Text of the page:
I’ve debated hard ideas in the classroom as a student and as a professor. It is not brainwashing to talk about different perspectives. It is not brainwashing to ask students to consider how empirical research matches up with public perception. It is not brainwashing to ask people to stop over generalizing. It is not brainwashing to ask students to critically reflect upon the messages in the media. It’s not brainwashing to help them develop good analytical skills. It is not brainwashing to teach in an in-depth way about the effects of social structures on our daily lives. It’s called education.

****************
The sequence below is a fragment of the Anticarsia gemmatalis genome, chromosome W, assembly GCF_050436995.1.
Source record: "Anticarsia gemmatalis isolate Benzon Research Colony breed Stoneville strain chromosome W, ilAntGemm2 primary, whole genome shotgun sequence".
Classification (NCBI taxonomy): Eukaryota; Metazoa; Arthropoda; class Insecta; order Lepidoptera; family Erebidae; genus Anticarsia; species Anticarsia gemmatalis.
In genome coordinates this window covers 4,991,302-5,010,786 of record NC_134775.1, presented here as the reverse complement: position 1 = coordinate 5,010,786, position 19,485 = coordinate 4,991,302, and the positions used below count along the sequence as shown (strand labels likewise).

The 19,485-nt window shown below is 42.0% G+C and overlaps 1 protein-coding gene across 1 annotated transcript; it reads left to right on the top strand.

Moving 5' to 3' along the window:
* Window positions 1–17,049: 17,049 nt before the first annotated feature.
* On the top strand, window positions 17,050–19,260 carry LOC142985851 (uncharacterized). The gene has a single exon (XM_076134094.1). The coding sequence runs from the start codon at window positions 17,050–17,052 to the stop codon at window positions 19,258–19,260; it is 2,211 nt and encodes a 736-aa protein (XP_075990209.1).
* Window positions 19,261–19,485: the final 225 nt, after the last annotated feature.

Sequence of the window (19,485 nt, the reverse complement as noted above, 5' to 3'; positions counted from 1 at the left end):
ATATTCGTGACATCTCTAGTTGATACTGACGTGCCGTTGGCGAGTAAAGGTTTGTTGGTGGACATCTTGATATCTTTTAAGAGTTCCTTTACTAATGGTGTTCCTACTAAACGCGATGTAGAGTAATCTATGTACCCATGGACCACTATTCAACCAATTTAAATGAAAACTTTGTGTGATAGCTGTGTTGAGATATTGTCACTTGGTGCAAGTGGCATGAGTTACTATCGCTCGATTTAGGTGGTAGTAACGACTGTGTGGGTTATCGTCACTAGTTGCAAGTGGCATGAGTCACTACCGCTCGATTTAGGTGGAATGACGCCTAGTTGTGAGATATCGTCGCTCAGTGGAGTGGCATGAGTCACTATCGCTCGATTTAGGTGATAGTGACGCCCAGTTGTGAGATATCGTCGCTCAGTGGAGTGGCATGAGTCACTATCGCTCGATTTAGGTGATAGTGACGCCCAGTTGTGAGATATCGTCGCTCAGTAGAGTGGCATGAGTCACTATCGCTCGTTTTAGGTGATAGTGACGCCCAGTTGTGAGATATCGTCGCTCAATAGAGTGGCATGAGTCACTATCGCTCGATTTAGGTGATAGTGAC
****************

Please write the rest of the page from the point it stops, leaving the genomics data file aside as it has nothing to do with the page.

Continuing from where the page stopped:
My colleagues work HARD to provide relevant experiences, internships, study abroad, community based research, community partnerships, for our students. These things do not just happen. It requires us to be in the community making connections so that we can place our students. I spend just as many hours evaluating the quality of an argument made as I do correcting grammar, helping to make them better writers, providing opportunities for public speaking, teaching basic math so we can do statistics. I spend time in my office talking about ideas one on one. I spend hours preparing good lectures, activities, and readings for students. More times than I can count I was quickly restructuring class because of a major event in the world that they needed a space to discuss what happened. I also spend a good deal of my time as a cheerleader telling them they CAN do this and they CAN become a college graduate. I spend time connecting them with career counseling, financial aid, mental health services, been called on to accompany students to a difficult court hearing, written dozens and dozens of letters of recommendation, cried with students who’ve experienced loss, jumped for joy as they’ve accomplished their goals. And, in my spare time I also do research. I serve our local community and university in my position as professor. I serve on boards, committees, attend multiple events just to support the residents of our city. I do all of this in the capacity of a professor. The idea that we are all sitting around “doing nothing” is preposterous. The idea that we only teach 1 class a semester is ridiculous. We wouldn’t be educating the sheer number of students we do if every professor in the United States had a teaching load of 1 class per semester. Professors that have that kind of load are in their labs the rest of the time WITH students. Just because they are not in the traditional classroom does not mean they are not teaching.